Badly-burned airshow victim praises volunteers

The Red Cross's Terry Alexander, who volunteered during the Shoreham Airshow disaster SUS-160501-125143001

The Red Cross's Terry Alexander, who volunteered during the Shoreham Airshow disaster SUS-160501-125143001

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AN ‘AMAZINGLY brave’ man badly burned during the Shoreham Airshow disaster has thanked courageous volunteers who treated him at the scene.

Thomas Millburn, 23, from Worthing, had cycled along the A27 to take pictures of the airshow when the vintage Hawker Hunter jet hit the road.

Thomas Millburn was badly burned during the Shoreham Airshow crash and received treatment from Red Cross volunteers

Thomas Millburn was badly burned during the Shoreham Airshow crash and received treatment from Red Cross volunteers

Engulfed by the flames, which badly burned his body, he was treated by a Hastings Red Cross volunteer – who along with her 65 colleagues have been awarded the organisation’s prestigious Dunant award.

Thomas said: “I instinctively turned away from the impact and threw myself down on my front. A fireball engulfed me and I heard a weird noise like a gas barbecue lighting, a ‘whooshing’ of air.

“I could see the shadows of shrapnel flying around me and felt the heat. I thought something would hit me and I’d be killed, that these could be my last moments.

“Some small bits of debris had hit me on my back and leg, which felt a bit like hailstones. When everything stopped moving, there was an eerie silence. I got to my feet feeling shocked, and ran towards the airfield, away from the crash site – I was quite scared of seeing the fallout from the explosion.

Richard Tyler, Simon Lewis  vice-chair Paul Taylor of the Red Cross SUS-160501-125121001

Richard Tyler, Simon Lewis vice-chair Paul Taylor of the Red Cross SUS-160501-125121001

“As I ran, I was shouting ‘can anyone do first aid?’. I realised I was quite badly burned on both hands, my arm, my leg and my back. Some people from the RAF began pouring water over me, and then the Red Cross first aiders came across the airfield to help me.”

Thomas was treated by Hastings volunteer Terry Alexander, who along with a colleague cooled the burns and covered them to prevent infection.

They stayed with him for two hours, as ambulances could not access the site during the immediate aftermath.

She said: “I thought he was an amazingly brave young man. I could see that he was badly burnt and could even tell by his injuries what position he had been in during the explosion.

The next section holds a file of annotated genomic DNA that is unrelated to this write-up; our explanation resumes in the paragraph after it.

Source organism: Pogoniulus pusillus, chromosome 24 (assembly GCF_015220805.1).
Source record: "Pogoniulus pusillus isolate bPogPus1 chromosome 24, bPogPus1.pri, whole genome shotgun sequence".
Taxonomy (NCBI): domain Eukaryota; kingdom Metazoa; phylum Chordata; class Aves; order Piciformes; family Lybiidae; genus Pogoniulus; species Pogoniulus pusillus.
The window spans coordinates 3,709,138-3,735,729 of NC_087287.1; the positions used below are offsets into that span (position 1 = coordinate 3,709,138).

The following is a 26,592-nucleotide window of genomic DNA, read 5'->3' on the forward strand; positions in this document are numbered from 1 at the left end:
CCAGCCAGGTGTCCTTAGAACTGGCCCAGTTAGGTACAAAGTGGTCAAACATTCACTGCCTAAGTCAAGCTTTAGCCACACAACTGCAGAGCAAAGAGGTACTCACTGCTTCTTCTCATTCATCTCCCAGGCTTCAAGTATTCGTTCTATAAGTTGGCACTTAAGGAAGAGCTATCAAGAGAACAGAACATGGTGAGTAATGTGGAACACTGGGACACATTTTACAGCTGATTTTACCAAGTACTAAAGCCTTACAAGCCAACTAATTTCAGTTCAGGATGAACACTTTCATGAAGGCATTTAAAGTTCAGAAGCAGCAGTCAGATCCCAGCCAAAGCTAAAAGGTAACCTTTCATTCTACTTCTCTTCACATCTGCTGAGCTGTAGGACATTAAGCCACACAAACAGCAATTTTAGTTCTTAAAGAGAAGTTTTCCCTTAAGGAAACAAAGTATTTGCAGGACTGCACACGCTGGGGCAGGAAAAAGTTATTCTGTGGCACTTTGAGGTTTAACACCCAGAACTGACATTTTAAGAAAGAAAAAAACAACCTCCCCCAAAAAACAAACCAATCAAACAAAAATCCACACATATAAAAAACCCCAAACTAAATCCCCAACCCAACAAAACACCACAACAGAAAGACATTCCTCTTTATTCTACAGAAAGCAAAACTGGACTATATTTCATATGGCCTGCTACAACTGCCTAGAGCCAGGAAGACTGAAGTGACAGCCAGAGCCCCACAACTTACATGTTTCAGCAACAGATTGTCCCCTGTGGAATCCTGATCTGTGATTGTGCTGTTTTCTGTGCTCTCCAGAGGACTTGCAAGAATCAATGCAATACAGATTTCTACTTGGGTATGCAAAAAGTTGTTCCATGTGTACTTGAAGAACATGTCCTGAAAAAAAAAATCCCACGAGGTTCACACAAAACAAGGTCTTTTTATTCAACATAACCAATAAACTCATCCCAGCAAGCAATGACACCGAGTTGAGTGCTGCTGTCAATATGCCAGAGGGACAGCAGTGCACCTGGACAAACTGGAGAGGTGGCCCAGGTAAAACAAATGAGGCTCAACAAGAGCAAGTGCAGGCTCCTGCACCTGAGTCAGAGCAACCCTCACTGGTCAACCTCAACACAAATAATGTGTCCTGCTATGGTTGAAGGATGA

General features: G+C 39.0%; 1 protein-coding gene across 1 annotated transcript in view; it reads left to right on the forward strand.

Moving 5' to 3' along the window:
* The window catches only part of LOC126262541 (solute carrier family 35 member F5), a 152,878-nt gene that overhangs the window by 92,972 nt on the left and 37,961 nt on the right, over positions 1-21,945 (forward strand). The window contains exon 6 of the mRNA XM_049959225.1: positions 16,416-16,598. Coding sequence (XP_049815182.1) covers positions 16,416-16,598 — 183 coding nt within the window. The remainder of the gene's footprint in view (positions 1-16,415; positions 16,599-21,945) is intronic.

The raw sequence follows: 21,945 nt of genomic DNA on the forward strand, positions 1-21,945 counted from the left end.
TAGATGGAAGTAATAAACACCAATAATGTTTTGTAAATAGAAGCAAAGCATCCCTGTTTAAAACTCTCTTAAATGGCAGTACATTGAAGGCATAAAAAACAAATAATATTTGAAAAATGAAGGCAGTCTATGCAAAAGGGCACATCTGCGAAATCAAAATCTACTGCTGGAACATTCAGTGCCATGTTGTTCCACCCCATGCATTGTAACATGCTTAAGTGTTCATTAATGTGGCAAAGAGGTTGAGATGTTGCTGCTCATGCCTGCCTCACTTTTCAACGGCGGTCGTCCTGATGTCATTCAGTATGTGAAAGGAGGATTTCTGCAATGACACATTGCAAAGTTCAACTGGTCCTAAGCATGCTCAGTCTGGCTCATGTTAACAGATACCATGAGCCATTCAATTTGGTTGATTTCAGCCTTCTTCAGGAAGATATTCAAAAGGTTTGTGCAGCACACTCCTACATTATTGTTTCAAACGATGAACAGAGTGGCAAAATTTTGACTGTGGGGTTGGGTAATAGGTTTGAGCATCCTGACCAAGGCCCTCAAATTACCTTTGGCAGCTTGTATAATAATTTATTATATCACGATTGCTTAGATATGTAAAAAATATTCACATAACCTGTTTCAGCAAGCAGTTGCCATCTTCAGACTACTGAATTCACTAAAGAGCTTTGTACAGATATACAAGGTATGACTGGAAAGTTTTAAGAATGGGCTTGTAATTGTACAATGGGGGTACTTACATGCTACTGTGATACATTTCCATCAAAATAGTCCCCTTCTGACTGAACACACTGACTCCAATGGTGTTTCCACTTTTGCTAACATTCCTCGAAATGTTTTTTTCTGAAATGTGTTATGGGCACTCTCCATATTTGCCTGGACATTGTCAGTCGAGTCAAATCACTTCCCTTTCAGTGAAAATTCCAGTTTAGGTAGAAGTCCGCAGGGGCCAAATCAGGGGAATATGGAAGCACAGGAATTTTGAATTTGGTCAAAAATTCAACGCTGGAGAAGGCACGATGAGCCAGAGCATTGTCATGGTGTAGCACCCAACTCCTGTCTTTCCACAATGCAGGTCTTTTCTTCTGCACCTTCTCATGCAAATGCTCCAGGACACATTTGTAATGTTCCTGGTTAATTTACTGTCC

“We cooled his burns with water and covered them to prevent infection. Thomas was in a lot of pain, which was actually a good sign – surface burns tend to be a lot more painful than full thickness burns.”

The road was eventually partially cleared, so the Red Cross team transported Thomas to a point where he could be taken to hospital by ambulance. He stayed there for ten days, but full recovery took a lot longer.

Thomas said: “I think the Red Cross team at the scene were very courageous. I wouldn’t have been able to do what they did, treating people who were so badly injured.”

Team of 66 recognised

SCORES of volunteers who supported casualties in the aftermath of the disaster have been recognised.

The team of 66 Red Cross volunteers have been awarded the Dunant award, in recognition of them going ‘above and beyond the call of duty’.

Malcolm Allsopp, Red Cross operations director for Kent and Sussex, said: “We are very proud of the team, made up largely of volunteers, who responded at Shoreham. What was asked of them that day was well beyond what most of them had ever experienced, let alone on a first aid duty, but they acted with superb professionalism. They brought their training to bear when faced with some difficult injuries and very disturbing scenes.”

Tony Kemp, clinical lead in the Red Cross team, treated the critically-injured pilot in his ejector seat.

He worked alongside two doctors to save the pilot’s life and fought on when the plane caught fire.

He was awarded with the Special Service Cross, which recognises special acts of distinction or bravery.

Mr Kemp said: “In those first few minutes of the crash, the stillness and silence that occurred while people got organised was the height of professionalism.”

In the days that followed, Red Cross emergency support teams were on hand to assist the emergency and recovery teams conducting the painstaking work of clearing the site.

The Red Cross also established a telephone support line for anyone affected by the disaster, which took 30 calls over two weeks.

To find out more about volunteering with the Red Cross, call 0800 028 0831.